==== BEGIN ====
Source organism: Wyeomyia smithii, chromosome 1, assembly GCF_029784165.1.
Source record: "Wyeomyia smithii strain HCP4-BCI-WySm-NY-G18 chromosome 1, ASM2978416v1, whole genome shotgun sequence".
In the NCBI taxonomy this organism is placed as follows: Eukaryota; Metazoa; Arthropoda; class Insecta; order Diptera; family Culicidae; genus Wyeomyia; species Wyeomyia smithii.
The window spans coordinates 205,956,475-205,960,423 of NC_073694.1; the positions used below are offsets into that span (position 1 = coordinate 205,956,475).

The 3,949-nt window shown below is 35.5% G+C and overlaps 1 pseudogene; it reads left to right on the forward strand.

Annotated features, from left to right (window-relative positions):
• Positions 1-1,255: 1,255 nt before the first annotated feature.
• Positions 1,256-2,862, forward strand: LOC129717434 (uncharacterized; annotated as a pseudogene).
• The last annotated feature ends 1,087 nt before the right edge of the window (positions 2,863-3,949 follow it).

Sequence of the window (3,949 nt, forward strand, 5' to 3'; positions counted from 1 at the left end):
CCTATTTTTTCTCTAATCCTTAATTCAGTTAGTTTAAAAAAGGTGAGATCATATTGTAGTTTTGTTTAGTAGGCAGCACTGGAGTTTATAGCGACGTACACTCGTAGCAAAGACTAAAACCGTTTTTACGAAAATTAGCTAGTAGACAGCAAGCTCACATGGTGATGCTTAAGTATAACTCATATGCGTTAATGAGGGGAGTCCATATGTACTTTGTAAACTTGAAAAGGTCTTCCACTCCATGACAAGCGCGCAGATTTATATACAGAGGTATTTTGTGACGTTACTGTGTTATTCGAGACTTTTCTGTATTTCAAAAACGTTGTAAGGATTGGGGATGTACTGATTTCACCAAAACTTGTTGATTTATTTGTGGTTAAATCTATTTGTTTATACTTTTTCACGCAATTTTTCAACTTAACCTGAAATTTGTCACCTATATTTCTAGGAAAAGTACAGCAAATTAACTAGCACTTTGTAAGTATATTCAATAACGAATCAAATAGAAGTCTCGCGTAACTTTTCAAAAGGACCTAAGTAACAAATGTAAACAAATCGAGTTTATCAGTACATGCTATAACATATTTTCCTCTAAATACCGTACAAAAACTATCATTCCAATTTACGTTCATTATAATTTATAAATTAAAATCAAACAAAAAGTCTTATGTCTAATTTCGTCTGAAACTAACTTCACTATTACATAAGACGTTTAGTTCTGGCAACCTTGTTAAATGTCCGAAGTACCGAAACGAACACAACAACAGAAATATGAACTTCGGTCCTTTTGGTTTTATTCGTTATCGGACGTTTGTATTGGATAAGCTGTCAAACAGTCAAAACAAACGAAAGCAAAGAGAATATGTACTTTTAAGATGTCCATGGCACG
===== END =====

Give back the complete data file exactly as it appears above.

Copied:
Source organism: Wyeomyia smithii, chromosome 1, assembly GCF_029784165.1.
Source record: "Wyeomyia smithii strain HCP4-BCI-WySm-NY-G18 chromosome 1, ASM2978416v1, whole genome shotgun sequence".
In the NCBI taxonomy this organism is placed as follows: Eukaryota; Metazoa; Arthropoda; class Insecta; order Diptera; family Culicidae; genus Wyeomyia; species Wyeomyia smithii.
The window spans coordinates 205,956,475-205,960,423 of NC_073694.1; the positions used below are offsets into that span (position 1 = coordinate 205,956,475).

The 3,949-nt window shown below is 35.5% G+C and overlaps 1 pseudogene; it reads left to right on the forward strand.

Annotated features, from left to right (window-relative positions):
• Positions 1-1,255: 1,255 nt before the first annotated feature.
• Positions 1,256-2,862, forward strand: LOC129717434 (uncharacterized; annotated as a pseudogene).
• The last annotated feature ends 1,087 nt before the right edge of the window (positions 2,863-3,949 follow it).

Sequence of the window (3,949 nt, forward strand, 5' to 3'; positions counted from 1 at the left end):
CCTATTTTTTCTCTAATCCTTAATTCAGTTAGTTTAAAAAAGGTGAGATCATATTGTAGTTTTGTTTAGTAGGCAGCACTGGAGTTTATAGCGACGTACACTCGTAGCAAAGACTAAAACCGTTTTTACGAAAATTAGCTAGTAGACAGCAAGCTCACATGGTGATGCTTAAGTATAACTCATATGCGTTAATGAGGGGAGTCCATATGTACTTTGTAAACTTGAAAAGGTCTTCCACTCCATGACAAGCGCGCAGATTTATATACAGAGGTATTTTGTGACGTTACTGTGTTATTCGAGACTTTTCTGTATTTCAAAAACGTTGTAAGGATTGGGGATGTACTGATTTCACCAAAACTTGTTGATTTATTTGTGGTTAAATCTATTTGTTTATACTTTTTCACGCAATTTTTCAACTTAACCTGAAATTTGTCACCTATATTTCTAGGAAAAGTACAGCAAATTAACTAGCACTTTGTAAGTATATTCAATAACGAATCAAATAGAAGTCTCGCGTAACTTTTCAAAAGGACCTAAGTAACAAATGTAAACAAATCGAGTTTATCAGTACATGCTATAACATATTTTCCTCTAAATACCGTACAAAAACTATCATTCCAATTTACGTTCATTATAATTTATAAATTAAAATCAAACAAAAAGTCTTATGTCTAATTTCGTCTGAAACTAACTTCACTATTACATAAGACGTTTAGTTCTGGCAACCTTGTTAAATGTCCGAAGTACCGAAACGAACACAACAACAGAAATATGAACTTCGGTCCTTTTGGTTTTATTCGTTATCGGACGTTTGTATTGGATAAGCTGTCAAACAGTCAAAACAAACGAAAGCAAAGAGAATATGTACTTTTAAGATGTCCATGGCACG